p.216as I have before remarked, generally uses only an old door, or a couple of boards laid close together, for a dancing-floor, he naturally finds it impossible to leave unoccupied the beautiful space which, on the deck of a steamer, remains vacant, between butter-firkins, flour-bags, egg-boxes, hen-coops, baskets of turkeys, tied-up cows, and a confused heap of grunting pigs. He therefore lays aside his stick, and throws his cares and his sorrows to the winds, with much greater ease than can be done by the rich man of five thousand a year who is looking at him; with good-humour in his face, he seizes a struggling maiden, and, in a merry and lively jig, or Scottish reel, he shakes his rags as if they were the bell-tipped lappets of a fool's dress. The splashing paddles of the steamer beat the time for him, and the lovely banks of the Barrow give to this spectacle a decoration which the ballet-dancers on the boards of Covent-garden or Drury-lane cannot boast of.
The evening was wondrously calm, and even the fishes, though still poorer than Paddy, jumped in the water for joy. I planted myself beside the captain, on the high platform in the centre of the vessel, and, while I observed the grave and serious rich on the quarter-deck, and the merry poor in the forecastle, I could not refrain from praising the justice of God, who, while he makes man poor, at the same time renders him more capable of taking delight in the most trifling things.
The beautiful seats of the Powers, the Asmonds, and other families which lay along the banks, are all so charming that one would like to take a sketch of each separately. Near Castle Ennis, in a broad beautiful meadow, stands the largest, most lordly, and picturesque oak I ever saw. One looks on these mansions with increased interest, if, as I had, he has an Irish priest as confessant at his side, who, from being intrusted with the private affairs of the families that reside in them, can give him a sketch of the history of each. While I listened to my priestly confessant, I was somewhat amazed at the extra-ordinary things which happen in the usual every-day life of these families. In one of these mansions there yet dwells an old lady, the widow of one of the most distinguished of those rebels who were beheaded by the English during the last rebellion in Ireland.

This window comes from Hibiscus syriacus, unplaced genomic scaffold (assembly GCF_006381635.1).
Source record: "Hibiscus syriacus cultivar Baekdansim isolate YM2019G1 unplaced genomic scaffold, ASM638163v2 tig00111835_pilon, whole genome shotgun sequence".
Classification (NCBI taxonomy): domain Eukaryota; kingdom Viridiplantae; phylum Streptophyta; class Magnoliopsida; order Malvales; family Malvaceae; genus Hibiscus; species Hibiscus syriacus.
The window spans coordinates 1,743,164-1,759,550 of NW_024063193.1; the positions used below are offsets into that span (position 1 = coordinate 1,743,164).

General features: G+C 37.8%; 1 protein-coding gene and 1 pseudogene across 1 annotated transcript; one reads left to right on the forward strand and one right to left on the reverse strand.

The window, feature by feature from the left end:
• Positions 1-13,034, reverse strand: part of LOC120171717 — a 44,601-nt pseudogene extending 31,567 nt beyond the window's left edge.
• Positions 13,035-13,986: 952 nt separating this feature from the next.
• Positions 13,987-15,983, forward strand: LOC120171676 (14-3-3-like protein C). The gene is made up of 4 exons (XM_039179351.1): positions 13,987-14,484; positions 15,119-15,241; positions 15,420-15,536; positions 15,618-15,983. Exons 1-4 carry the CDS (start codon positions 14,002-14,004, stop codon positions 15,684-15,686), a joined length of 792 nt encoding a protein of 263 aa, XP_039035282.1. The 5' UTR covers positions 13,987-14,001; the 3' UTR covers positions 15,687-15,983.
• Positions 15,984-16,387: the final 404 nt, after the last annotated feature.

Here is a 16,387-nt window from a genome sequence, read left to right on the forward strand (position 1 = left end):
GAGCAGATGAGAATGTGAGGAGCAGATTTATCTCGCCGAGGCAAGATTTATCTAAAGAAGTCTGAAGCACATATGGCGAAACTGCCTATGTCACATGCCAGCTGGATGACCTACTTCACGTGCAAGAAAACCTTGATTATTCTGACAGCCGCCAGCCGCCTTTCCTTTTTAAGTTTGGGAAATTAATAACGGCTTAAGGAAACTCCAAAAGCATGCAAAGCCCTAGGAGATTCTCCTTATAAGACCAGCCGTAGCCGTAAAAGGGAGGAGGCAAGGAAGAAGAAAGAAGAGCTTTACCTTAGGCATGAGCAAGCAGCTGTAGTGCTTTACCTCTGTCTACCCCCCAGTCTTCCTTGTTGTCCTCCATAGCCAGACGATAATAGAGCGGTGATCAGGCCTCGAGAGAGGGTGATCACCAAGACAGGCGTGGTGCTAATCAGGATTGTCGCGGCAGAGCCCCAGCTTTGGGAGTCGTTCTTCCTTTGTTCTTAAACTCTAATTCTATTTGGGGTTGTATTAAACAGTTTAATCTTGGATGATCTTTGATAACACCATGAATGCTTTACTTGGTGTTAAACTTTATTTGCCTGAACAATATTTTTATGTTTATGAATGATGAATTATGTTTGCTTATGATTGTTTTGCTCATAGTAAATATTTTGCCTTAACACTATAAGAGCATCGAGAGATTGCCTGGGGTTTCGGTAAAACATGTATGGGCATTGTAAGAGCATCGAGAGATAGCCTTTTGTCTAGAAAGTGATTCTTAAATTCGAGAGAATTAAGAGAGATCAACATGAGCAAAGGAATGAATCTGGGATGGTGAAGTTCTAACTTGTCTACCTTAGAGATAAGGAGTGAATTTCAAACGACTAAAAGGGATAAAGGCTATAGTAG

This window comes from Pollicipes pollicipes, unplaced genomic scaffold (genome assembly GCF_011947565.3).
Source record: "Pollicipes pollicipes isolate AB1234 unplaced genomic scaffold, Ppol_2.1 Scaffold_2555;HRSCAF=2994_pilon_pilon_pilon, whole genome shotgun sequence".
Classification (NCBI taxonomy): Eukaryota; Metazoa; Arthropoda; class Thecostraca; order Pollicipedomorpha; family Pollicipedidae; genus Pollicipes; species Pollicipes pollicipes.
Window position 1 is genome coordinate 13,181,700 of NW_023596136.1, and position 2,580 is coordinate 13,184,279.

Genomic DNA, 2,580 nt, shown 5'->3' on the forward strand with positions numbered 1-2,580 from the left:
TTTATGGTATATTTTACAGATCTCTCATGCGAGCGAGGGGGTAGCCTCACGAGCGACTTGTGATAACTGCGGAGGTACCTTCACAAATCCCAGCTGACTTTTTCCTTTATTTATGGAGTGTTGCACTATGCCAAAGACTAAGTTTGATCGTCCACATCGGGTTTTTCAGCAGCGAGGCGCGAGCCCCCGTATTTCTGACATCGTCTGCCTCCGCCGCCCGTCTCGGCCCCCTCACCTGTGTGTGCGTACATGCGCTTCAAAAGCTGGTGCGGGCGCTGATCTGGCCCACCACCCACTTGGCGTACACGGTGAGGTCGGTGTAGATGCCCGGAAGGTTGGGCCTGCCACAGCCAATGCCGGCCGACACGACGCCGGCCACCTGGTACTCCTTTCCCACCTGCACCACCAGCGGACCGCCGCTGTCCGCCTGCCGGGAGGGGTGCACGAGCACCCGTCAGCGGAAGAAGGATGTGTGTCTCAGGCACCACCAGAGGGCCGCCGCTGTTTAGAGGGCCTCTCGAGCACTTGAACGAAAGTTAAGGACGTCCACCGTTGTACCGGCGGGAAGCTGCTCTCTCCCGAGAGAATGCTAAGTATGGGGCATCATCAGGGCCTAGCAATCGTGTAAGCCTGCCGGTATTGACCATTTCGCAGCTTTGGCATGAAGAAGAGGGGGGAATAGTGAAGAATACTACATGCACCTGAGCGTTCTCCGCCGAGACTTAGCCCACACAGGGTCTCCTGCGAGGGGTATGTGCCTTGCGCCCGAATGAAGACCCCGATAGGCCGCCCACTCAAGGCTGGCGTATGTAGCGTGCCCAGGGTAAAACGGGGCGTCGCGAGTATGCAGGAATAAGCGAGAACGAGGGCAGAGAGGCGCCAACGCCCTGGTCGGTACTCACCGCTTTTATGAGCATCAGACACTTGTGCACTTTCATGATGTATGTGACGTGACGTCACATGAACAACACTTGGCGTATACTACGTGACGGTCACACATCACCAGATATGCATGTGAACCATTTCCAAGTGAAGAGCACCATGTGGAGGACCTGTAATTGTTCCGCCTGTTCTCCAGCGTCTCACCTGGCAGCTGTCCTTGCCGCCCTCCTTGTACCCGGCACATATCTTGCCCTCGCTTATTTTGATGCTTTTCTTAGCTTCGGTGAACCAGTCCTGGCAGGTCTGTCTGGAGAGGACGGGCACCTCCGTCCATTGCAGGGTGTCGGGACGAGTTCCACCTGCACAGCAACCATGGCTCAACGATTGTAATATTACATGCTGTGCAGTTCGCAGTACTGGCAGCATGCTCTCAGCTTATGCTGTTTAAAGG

As we passed a rock, our cannon were fired, in memory of a sailor, who, some months previously, had fallen overboard at this spot, and was drowned. The reports were re-echoed from the rock, and the manes of the dead were no doubt highly gratified by the honour thus conferred upon them.
We anchored at New Ross, and as this place is the extreme end of the Barrow navigation, and the brightest gem in the entire
p.217landscape-gallery of the neighbourhood, it would no doubt have well repaid us to pass this delightful evening here. It is at once apparent that New Ross is an old town, since it does not present that picturesque grouping which is peculiar to new regular towns: at the same time it is also a fallen place, for it is said once to have possessed a great part of the trade which Waterford has now entirely drawn to itself. It no longer dispatches a single ship to sea, and merely sends agricultural produce to Waterford, to be from thence exported. Beyond New Ross the waters, which had hitherto been broad and deep, seem entirely to lose themselves in a thicket of woods and rocks. In this thicket there are said to be most beautiful scenery, splendid landscapes, and waterfalls. Yet it was not granted me to explore these beauties any further. As I found my travelling companion disposed to avail himself of the beautiful moonlight night to continue his journey, at eleven o'clock we troubled an Irish horse and a little jaunting-car to take us over to Wexford, about twenty miles distant.
The country between New Ross and Wexford is pretty level, fertile, and entirely under tillage. This is the case with the whole county of Wexford, which occupies the most south-easterly point of Ireland. By nature it is quite cut off from the rest of the country; for on one side it is bounded by the Wicklow and Carlow mountains, and on the other by the sea and Waterford Harbour. The most extreme point of this county, a peninsula that runs out into the sea, is again separated from it by the Forth mountains. This point is the far-famed Barony of Forth, which is inhabited by a separate little population of its own.